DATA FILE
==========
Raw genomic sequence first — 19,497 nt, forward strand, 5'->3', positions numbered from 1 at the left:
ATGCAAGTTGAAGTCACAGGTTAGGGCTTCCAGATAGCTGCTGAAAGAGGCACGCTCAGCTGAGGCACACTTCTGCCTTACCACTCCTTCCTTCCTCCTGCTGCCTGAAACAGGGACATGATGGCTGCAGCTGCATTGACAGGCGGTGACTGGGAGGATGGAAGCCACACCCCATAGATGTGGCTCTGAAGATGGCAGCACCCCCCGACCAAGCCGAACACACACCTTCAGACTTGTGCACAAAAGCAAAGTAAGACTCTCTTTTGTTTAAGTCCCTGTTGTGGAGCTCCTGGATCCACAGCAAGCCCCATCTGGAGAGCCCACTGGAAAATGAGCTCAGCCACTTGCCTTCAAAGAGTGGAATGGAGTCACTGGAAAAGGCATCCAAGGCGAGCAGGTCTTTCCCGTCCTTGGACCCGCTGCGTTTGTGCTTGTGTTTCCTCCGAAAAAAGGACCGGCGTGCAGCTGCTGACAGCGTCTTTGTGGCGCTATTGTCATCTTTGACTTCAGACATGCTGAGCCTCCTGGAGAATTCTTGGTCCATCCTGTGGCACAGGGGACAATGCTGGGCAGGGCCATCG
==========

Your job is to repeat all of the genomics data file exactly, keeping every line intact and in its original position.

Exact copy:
Raw genomic sequence first — 19,497 nt, forward strand, 5'->3', positions numbered from 1 at the left:
ATGCAAGTTGAAGTCACAGGTTAGGGCTTCCAGATAGCTGCTGAAAGAGGCACGCTCAGCTGAGGCACACTTCTGCCTTACCACTCCTTCCTTCCTCCTGCTGCCTGAAACAGGGACATGATGGCTGCAGCTGCATTGACAGGCGGTGACTGGGAGGATGGAAGCCACACCCCATAGATGTGGCTCTGAAGATGGCAGCACCCCCCGACCAAGCCGAACACACACCTTCAGACTTGTGCACAAAAGCAAAGTAAGACTCTCTTTTGTTTAAGTCCCTGTTGTGGAGCTCCTGGATCCACAGCAAGCCCCATCTGGAGAGCCCACTGGAAAATGAGCTCAGCCACTTGCCTTCAAAGAGTGGAATGGAGTCACTGGAAAAGGCATCCAAGGCGAGCAGGTCTTTCCCGTCCTTGGACCCGCTGCGTTTGTGCTTGTGTTTCCTCCGAAAAAAGGACCGGCGTGCAGCTGCTGACAGCGTCTTTGTGGCGCTATTGTCATCTTTGACTTCAGACATGCTGAGCCTCCTGGAGAATTCTTGGTCCATCCTGTGGCACAGGGGACAATGCTGGGCAGGGCCATCG